The ghosts of the past never do really seem
to relinquish their firm grasp on their modern contemporaries – both
metaphorically and literally.
More than 30 years have lapsed since the occurrence of the Bhopal gas
tragedy between the nights of December 3-4, 1984. Yet, justice still
evades the victims of this largest industrial disaster even today. The
1986 Chernobyl disaster is quantitatively nothing, as compared to the
magnitude of gas leakage and consequent deaths of nearly 15000 people affected by the noxious methyl isocynate (C2H3NO) gas emanating from Union Carbide’s industrial plant in Bhopal.
The judicial orders passed by the Madhya Pradesh district trial court
had specifically stated that adequate compensation amounts must be paid
to the victims of this tragedy. The court also stated that for a period
of 7 years, free medical checkups be afforded to all victims of this
unforseen disaster. This was approved further by the Supreme Court in
its ruling made in ‘Union Carbide Corporation vs UOI’ [1990
AIR 273]. Consequent steps were also taken by the higher judiciary in
positive attempts made by it towards ameliorating people’s sufferings,
as is quite evident from the Supreme Court’s ruling in ‘Charanlal Sahu vs UOI’
[1990 AIR 1480]. But ironically, in its current context, more
suffering, rather than intermittent relief seems to be plaguing the
affected injured parties; i.e. the victims of the Bhopal gas tragedy.
Although the Bhopal Gas Leak Disaster (Processing of Claims) Act was passed in 1985
to redress the grievances of victims affected by this gas leak, it has
not been very successful in its objective. Civil litigation claims are
pending adjudication in the courts even today. Many of the affected
persons have probably died by now. What good are settlement claims and
civil lawsuits, if speedy justice is not served upon the injured
Although the MIC gas has long dissipated over the years, the negative
effect and deleterious impact it has had on people’s lives has not
completely vanished. Even today, victims are giving birth to babies born
with unwanted congenital diseases or severe deformities. This and other
allied problems, such as upper respiratory track syndrome (URT), facial
or bodily deformities are also a byproducts of the major health
problems faced by people who are adversely affected by the unplanned gas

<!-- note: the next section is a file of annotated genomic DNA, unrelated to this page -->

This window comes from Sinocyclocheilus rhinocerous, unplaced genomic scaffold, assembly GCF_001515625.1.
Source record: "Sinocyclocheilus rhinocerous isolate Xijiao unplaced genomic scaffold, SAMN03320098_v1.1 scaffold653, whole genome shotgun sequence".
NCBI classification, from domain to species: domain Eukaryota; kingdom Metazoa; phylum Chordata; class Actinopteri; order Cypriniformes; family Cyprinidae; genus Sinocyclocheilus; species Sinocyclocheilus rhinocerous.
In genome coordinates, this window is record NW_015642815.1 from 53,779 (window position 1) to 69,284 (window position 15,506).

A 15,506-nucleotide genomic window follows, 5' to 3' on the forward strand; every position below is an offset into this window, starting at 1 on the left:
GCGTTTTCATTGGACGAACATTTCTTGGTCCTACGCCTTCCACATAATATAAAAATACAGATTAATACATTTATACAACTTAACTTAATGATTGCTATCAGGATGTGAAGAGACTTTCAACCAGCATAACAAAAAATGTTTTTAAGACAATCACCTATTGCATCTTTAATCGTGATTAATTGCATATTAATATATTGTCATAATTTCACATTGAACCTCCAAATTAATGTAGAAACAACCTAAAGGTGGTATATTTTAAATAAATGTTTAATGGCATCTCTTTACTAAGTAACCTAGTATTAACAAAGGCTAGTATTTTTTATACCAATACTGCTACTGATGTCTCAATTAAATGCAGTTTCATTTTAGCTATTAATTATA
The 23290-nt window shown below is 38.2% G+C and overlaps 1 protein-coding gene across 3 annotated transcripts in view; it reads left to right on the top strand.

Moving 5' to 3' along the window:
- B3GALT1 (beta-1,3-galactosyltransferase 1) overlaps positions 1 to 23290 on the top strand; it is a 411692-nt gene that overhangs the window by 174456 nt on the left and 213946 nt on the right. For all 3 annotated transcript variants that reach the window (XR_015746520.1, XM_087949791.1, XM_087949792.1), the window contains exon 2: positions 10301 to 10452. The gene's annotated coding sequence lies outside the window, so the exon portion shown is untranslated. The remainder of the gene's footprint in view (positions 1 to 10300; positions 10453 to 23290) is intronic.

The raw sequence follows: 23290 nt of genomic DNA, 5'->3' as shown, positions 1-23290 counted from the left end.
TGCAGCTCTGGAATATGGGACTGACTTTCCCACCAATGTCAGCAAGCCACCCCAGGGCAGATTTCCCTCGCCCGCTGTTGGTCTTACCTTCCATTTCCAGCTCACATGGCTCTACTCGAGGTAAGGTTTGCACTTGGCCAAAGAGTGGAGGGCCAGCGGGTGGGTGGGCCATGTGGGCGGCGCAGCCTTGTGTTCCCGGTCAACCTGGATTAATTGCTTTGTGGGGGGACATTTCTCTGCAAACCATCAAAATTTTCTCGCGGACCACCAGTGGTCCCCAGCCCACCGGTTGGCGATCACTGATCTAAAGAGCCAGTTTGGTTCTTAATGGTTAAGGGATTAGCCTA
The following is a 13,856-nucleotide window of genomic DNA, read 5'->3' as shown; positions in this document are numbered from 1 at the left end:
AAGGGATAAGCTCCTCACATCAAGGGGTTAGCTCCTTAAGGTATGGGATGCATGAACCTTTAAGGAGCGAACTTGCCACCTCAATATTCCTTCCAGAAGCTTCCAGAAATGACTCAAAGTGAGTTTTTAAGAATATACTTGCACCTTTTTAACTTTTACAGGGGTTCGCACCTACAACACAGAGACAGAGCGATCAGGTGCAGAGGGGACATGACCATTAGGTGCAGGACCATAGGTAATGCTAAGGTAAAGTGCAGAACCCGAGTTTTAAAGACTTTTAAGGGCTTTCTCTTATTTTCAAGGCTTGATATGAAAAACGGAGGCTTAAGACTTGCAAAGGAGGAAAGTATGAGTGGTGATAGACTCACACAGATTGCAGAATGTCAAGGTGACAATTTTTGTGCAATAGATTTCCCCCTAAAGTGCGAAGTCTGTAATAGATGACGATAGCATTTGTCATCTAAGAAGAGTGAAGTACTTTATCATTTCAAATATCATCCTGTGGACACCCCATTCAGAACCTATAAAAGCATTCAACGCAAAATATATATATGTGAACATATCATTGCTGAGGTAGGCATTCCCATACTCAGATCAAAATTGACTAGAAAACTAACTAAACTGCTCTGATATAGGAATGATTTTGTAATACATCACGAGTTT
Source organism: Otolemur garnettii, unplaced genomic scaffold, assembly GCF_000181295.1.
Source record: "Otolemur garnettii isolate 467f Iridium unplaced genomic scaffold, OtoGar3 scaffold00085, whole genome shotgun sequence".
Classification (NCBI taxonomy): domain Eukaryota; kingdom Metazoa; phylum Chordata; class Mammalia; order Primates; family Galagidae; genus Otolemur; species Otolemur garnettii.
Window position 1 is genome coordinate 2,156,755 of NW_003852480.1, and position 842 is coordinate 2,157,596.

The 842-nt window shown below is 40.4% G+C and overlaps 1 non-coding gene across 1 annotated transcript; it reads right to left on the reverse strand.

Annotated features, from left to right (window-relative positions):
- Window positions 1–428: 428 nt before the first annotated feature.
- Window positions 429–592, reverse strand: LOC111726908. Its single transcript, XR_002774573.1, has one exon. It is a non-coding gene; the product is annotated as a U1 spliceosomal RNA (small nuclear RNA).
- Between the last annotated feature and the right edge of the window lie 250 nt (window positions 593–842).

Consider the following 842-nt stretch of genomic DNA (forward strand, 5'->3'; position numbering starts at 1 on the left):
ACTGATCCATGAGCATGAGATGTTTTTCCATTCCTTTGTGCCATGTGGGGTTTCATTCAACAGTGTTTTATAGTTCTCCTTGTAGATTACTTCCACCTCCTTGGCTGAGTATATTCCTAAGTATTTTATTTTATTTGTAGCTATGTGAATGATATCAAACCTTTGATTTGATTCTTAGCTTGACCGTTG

But whose fault is it actually supposed to be? Who was responsible
for not overseeing statutory compliance of the law? Or carrying out
surprise checks on the industrial plants manufactured and operated by
Union Carbide (India) Ltd.? Was it not incumbent upon the statutory
authorities to conduct surprise checks on the industrial plant to
confirm their environmental vis-a-vis industrial safety for humans?
It was further stated that the recently deceased Warren Anderson,
the alleged chief culprit behind this disaster, had fled from India to
escape trial by the Indian judiciary. That may well be true, as
nowadays, media reports often portray the authorities sometimes working
hand-in-glove with criminal offenders. But denial or otherwise, the hard
reality is that Mr. Anderson did not appear for any of the judicial
proceedings conducted by either the District Court, Bhopal or the
Supreme Court of India.
A further question arises as to safety features and efficacy of
statutory compliance reports. It is common knowledge that before any
industrial plant be allowed to function, it must be thoroughly tested
for any kind of malfunctioning processes that would be likely to hinder
its uninterrupted operability. Contrary to this, as the Bhopal gas leak
incident did occur, destroying around 15000 in its wake, obviously, this
requirement was not complied with.
The Supreme Court has very rightly stated that the authorities
responsible for aiding the escape of Warren Anderson must be brought to
book. But unofficial media reports have clearly stated how the
authorities through Arjun Singh, Bhopal CM, had ordered for safe passage
for Anderson when the Madhya Pradesh police attempted to arrest him at
Bhopal Airport. Is this the way enforcement of the Indian statutory
laws, vis-a-vis its executive administrators grant justice to the
aggrieved plaintiffs in a suit – by simply allowing an offender to evade
the law seeking to punish him?
Unfortunately, Section 8 of the 2005 RTI Act, debars persons from
accessing statutory records. Particularly where the matter is
lis pendens before the Indian courts.
Why are no efforts being made to identify and arrest those who
knowingly conferred safety status of UCC’s industrial plant that led to
the disaster? Are they being shielded by those having an interest in
their non-apprehension by law? Or is the executive apathy towards
people’s interests and legal rights so rustic in its approach that it
sides with criminal elements, rather than than with the electorates that
voted it to power?
It is a pity that Section 8 of 2005 RTI Act debars individuals from
accessing records that are detrimental to the nation’s security and
sovereignty. Or else, the real truth as to the UCC’s statutory
compliance with legal procedures would have been revealed to the public
without further delay.
As a young lawyer, I would hope that justice is delivered to the
affected people as expeditiously as possible. What is the use of passing
new legislations such as the Delhi (Right of Citizens to Time Bound
Services) Act (2011), if a basic fundamental right to justice is denied
to the Bhopal Gas Tragedy victims for over thirty years?
Although this step by the Supreme Court of India in identifying the
culprit authorities is a slow first, yet it is definitely a laudable
move in delivery of justice. One can only hope and that the courts can
deliver justice speedily to the victims in pursuance of Article 21 of